The big winner from Germany’s Super Sunday was populism. The right-wing Alternative fuer Deutschland (AfD) won double-digit results in all three states that held polls on March 13, even if it won’t actually run any of them as a result. Moreover, support for Angela Merkel’s governing coalition is waning quickly. That looks, on the face of it, like a strike against Merkel’s hitherto tolerant approach to the huge influx of migrants who have entered Germany from Syria and beyond.
Yet dig deeper and there are some more comforting messages. First, credible and determined mainstream leaders still woo voters. In Baden-Wuerttemberg, the Greens became the biggest party in a regional parliament for the first time in German history, even though their regional leader Winfried Kretschmann backs Merkel’s migrant policy. In Rhineland-Palatinate, the popular Social Democratic Party (SPD) governor Malu Dreyer – also supportive of Merkel’s stance – expanded her lead over a less migration-friendly challenger from Merkel’s own party, the Christian Democratic Union (CDU).
The populist AfD has gone from zero to political pariah in just three years, and is increasing the pressure on Merkel and her coalition with the SPD to change their handling of the migrant crisis. But it’s easy to exaggerate their impact. In recent decades, right-wing parties time and again scored successes in regional elections but then collapsed quickly due to internal bickering, German voters’ general distaste for extreme positions and a lack of credible political leaders.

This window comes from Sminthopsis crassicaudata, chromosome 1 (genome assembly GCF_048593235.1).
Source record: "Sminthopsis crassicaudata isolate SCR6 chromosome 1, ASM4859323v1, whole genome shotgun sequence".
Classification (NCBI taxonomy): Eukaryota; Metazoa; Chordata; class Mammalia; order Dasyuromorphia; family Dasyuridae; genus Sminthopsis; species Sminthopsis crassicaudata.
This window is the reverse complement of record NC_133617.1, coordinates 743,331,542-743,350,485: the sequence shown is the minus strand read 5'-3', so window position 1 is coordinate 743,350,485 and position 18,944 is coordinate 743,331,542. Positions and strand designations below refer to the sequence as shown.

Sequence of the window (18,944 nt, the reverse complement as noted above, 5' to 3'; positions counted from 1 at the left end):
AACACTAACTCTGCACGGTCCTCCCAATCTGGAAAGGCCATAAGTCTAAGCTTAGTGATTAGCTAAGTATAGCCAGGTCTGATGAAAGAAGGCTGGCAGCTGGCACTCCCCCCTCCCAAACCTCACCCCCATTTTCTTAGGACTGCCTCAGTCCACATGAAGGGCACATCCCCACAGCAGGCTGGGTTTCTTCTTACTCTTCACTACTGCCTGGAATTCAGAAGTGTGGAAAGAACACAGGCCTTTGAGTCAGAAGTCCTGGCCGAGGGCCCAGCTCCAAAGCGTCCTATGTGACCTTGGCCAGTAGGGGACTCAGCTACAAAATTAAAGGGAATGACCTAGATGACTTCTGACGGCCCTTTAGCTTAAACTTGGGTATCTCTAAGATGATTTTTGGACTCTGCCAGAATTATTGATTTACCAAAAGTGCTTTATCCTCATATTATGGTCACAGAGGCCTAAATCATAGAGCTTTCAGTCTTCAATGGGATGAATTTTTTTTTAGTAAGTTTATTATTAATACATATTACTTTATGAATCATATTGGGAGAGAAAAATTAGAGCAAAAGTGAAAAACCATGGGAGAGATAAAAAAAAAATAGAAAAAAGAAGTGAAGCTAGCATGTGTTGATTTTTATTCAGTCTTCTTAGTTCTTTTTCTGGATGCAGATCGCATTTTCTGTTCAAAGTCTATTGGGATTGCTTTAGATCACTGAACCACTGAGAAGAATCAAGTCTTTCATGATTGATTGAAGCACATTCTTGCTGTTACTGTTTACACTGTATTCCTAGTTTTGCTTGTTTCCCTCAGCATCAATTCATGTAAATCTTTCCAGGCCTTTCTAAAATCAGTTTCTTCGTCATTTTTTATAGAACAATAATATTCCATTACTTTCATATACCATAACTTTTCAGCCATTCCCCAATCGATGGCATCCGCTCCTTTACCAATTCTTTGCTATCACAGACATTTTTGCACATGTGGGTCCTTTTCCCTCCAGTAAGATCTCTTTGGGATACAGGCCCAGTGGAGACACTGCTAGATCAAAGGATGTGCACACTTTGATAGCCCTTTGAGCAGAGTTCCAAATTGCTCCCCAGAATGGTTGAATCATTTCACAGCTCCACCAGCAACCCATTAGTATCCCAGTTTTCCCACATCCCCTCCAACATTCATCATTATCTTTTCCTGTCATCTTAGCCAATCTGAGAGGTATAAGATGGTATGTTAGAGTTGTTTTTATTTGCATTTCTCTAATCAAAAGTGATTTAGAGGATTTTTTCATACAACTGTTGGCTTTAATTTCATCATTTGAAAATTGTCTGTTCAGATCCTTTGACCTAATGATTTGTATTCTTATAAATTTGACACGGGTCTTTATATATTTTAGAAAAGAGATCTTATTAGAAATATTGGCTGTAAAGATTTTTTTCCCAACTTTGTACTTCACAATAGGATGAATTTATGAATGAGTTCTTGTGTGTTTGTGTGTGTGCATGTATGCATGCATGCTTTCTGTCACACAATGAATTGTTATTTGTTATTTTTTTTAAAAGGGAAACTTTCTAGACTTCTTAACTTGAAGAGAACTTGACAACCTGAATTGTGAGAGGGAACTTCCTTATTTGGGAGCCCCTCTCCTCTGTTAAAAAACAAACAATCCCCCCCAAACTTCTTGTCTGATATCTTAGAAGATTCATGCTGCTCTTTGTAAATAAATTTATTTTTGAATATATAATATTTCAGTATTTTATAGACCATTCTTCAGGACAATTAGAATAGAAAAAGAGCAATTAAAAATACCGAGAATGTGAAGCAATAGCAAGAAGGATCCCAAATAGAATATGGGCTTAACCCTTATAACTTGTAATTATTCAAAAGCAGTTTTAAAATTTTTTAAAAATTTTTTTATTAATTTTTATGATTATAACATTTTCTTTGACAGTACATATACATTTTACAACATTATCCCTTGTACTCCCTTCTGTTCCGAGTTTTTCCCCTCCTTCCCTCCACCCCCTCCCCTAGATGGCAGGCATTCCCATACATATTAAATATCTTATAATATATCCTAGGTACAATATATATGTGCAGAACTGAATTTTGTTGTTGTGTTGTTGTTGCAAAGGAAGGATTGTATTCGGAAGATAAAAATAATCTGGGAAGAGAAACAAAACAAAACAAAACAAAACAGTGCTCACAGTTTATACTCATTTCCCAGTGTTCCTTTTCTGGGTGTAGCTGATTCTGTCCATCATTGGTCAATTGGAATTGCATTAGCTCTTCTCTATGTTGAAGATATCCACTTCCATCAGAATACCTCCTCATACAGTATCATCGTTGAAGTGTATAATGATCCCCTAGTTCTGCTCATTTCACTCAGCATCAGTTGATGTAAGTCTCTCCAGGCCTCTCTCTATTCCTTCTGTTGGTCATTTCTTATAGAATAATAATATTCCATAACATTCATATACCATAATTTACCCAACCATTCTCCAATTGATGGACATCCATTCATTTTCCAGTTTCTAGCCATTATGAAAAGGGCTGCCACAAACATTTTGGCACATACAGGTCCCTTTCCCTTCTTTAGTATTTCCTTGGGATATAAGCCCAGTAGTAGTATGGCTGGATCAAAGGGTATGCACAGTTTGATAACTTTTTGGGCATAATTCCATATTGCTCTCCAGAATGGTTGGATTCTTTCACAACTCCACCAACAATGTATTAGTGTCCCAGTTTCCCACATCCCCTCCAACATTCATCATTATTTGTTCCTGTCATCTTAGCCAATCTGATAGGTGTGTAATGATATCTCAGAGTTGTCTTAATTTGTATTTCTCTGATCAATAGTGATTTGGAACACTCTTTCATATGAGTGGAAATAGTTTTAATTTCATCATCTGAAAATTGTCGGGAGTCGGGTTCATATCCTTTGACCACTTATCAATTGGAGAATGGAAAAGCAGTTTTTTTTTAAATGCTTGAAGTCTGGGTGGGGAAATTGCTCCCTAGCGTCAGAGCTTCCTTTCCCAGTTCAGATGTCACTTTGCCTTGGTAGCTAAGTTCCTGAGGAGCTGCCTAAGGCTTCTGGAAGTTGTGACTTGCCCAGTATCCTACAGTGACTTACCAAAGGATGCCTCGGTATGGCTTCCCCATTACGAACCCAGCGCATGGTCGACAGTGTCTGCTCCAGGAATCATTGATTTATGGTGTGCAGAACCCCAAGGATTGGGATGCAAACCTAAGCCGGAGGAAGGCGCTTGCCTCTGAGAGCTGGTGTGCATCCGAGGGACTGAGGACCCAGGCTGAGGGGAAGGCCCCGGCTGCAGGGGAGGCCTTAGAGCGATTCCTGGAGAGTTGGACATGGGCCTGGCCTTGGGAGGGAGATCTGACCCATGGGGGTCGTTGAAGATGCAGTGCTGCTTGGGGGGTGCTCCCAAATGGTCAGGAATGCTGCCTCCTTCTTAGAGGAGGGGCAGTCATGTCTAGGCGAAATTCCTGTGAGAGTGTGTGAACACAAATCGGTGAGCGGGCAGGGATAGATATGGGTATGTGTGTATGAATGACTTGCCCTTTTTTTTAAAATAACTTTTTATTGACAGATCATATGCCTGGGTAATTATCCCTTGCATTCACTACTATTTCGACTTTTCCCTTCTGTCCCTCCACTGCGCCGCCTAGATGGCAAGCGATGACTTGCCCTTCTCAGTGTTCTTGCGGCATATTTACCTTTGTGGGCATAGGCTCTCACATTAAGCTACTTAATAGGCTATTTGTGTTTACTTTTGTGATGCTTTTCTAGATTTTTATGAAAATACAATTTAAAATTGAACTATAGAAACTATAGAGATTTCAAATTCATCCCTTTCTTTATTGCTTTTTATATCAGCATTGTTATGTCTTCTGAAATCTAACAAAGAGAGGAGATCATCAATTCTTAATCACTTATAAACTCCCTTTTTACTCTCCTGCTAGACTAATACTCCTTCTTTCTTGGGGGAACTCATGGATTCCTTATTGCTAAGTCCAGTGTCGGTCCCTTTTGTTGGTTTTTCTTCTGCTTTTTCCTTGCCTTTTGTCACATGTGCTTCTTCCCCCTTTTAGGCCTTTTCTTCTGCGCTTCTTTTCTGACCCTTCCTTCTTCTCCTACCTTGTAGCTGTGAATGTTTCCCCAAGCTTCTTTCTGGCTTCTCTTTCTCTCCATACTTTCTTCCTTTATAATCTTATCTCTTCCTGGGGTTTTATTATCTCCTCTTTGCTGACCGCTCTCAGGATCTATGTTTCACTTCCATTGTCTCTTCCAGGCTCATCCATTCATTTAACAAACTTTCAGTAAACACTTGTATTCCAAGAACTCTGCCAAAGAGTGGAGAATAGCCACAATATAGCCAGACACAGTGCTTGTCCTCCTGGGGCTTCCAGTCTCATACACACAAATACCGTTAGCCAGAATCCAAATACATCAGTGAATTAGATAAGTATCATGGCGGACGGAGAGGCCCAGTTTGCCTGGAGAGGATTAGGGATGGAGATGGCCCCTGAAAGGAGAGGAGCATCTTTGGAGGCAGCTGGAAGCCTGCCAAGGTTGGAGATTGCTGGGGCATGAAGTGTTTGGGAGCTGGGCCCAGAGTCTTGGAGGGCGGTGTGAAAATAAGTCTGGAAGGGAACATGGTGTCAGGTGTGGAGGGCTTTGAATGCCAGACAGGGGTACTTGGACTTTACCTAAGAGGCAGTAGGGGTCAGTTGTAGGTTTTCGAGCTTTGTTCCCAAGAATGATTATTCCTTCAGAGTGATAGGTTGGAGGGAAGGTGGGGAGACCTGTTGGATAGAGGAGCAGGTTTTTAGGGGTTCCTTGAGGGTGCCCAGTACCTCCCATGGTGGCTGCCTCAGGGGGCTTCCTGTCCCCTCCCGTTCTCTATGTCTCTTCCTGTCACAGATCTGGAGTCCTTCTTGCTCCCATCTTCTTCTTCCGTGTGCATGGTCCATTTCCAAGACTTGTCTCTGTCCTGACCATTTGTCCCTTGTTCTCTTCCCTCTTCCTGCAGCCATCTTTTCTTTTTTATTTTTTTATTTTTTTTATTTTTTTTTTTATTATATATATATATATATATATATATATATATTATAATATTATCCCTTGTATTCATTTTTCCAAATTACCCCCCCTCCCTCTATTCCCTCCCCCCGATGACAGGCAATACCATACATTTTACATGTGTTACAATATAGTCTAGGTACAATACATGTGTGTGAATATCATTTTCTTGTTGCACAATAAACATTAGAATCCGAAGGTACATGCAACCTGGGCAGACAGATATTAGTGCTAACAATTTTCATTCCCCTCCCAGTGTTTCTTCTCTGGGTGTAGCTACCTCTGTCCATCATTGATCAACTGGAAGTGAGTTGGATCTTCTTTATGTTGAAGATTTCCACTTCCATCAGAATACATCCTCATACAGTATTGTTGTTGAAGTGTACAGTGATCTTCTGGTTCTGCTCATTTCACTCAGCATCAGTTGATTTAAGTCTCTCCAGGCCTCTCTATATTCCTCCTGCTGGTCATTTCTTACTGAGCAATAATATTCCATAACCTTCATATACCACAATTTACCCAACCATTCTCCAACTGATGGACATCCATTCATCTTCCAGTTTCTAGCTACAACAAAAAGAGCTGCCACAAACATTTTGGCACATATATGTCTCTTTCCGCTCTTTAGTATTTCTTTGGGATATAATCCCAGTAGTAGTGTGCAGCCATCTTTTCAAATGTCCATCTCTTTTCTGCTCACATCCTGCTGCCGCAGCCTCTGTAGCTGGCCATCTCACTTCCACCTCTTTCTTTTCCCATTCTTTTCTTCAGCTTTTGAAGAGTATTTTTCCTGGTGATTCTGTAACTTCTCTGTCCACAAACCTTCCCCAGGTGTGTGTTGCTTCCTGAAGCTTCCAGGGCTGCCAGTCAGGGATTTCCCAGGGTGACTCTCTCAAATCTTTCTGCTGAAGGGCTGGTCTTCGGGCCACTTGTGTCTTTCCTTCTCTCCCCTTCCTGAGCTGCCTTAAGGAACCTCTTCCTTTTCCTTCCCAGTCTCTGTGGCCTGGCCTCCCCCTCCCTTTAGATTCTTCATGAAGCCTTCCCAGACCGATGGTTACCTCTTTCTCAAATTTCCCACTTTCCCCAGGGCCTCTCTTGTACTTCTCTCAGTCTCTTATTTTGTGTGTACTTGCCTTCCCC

For most voters in Germany, personalities rather than party affiliations matter most. That may actually help Angela Merkel to keep her inner-party critics at bay. The CDU lacks any credible alternative to the chancellor. She has time, too: federal elections aren’t due until the second half of 2017.
Moreover, recent opinion polls indicated that voters’ satisfaction with the chancellor is starting to improve again. Merkel still possesses a lot of political capital that will be enhanced if she can bring down the numbers of refugees entering Germany – either by closing the deal with Turkey that was outlined on March 7, or should that fail, eventually by closing the country’s border. After the painful defeat on Germany’s Super Sunday, Merkel is down but not out.